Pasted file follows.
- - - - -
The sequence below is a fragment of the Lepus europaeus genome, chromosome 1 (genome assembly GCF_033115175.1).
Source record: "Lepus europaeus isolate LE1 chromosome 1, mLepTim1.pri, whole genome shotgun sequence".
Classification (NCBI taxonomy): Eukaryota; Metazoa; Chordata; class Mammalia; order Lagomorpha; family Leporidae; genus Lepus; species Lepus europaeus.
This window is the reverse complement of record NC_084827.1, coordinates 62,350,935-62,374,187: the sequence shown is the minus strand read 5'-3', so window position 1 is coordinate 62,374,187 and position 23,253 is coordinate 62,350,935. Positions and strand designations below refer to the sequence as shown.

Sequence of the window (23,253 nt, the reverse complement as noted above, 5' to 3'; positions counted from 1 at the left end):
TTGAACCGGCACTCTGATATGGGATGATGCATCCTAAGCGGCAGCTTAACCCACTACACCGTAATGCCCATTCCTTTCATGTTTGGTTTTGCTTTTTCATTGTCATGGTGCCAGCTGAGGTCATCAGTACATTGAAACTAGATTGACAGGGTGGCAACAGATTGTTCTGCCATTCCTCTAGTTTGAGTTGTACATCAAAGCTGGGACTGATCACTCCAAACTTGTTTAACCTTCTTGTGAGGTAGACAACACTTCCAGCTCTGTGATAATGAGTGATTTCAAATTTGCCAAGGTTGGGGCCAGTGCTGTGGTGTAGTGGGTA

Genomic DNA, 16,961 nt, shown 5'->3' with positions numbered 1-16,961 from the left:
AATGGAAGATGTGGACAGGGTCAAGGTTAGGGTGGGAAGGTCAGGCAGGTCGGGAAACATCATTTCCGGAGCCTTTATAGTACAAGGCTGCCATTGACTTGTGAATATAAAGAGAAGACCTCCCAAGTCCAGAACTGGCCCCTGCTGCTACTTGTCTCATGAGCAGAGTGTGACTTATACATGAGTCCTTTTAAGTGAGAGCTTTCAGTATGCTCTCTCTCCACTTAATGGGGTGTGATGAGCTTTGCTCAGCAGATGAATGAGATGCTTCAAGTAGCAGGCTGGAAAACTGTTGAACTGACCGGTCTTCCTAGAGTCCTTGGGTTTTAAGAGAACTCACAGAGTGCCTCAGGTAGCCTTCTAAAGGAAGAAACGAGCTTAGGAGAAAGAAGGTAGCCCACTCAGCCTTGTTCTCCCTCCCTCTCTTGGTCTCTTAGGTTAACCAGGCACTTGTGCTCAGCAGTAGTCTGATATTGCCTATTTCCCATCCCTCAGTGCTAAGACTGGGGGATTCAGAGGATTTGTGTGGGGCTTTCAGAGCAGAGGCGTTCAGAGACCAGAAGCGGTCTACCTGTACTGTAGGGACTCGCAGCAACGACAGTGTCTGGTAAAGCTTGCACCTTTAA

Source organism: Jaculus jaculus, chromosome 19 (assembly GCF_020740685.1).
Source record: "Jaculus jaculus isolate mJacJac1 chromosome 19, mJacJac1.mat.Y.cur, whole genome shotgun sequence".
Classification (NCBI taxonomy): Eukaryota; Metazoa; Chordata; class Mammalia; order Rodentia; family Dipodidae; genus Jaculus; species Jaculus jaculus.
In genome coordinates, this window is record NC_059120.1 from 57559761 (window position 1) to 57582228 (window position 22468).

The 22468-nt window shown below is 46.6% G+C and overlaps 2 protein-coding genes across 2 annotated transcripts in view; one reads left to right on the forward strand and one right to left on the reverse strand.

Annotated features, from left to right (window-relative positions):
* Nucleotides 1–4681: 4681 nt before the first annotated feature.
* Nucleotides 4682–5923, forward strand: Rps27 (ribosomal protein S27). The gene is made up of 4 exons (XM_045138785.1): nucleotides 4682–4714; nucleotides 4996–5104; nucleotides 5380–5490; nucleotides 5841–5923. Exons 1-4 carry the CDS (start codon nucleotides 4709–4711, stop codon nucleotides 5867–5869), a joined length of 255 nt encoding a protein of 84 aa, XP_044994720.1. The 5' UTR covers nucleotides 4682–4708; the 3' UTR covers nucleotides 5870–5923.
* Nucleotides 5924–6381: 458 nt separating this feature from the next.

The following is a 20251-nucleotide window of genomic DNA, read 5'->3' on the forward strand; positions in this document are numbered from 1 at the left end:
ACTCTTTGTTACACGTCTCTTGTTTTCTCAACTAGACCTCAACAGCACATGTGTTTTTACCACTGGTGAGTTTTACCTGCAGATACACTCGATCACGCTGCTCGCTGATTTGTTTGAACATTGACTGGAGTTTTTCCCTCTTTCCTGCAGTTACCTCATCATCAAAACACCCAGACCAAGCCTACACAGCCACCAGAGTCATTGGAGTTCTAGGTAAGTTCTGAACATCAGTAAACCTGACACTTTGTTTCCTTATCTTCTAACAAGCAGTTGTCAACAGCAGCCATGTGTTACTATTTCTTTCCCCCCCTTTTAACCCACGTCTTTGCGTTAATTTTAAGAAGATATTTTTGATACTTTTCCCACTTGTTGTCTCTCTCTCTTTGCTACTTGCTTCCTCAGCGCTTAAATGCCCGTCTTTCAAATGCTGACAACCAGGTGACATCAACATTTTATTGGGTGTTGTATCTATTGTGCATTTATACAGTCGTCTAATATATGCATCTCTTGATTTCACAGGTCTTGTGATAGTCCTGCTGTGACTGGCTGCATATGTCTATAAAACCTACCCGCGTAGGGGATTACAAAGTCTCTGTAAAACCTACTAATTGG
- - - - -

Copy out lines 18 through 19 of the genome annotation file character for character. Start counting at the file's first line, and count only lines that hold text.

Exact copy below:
The following is a 20251-nucleotide window of genomic DNA, read 5'->3' on the forward strand; positions in this document are numbered from 1 at the left end:
ACTCTTTGTTACACGTCTCTTGTTTTCTCAACTAGACCTCAACAGCACATGTGTTTTTACCACTGGTGAGTTTTACCTGCAGATACACTCGATCACGCTGCTCGCTGATTTGTTTGAACATTGACTGGAGTTTTTCCCTCTTTCCTGCAGTTACCTCATCATCAAAACACCCAGACCAAGCCTACACAGCCACCAGAGTCATTGGAGTTCTAGGTAAGTTCTGAACATCAGTAAACCTGACACTTTGTTTCCTTATCTTCTAACAAGCAGTTGTCAACAGCAGCCATGTGTTACTATTTCTTTCCCCCCCTTTTAACCCACGTCTTTGCGTTAATTTTAAGAAGATATTTTTGATACTTTTCCCACTTGTTGTCTCTCTCTCTTTGCTACTTGCTTCCTCAGCGCTTAAATGCCCGTCTTTCAAATGCTGACAACCAGGTGACATCAACATTTTATTGGGTGTTGTATCTATTGTGCATTTATACAGTCGTCTAATATATGCATCTCTTGATTTCACAGGTCTTGTGATAGTCCTGCTGTGACTGGCTGCATATGTCTATAAAACCTACCCGCGTAGGGGATTACAAAGTCTCTGTAAAACCTACTAATTGG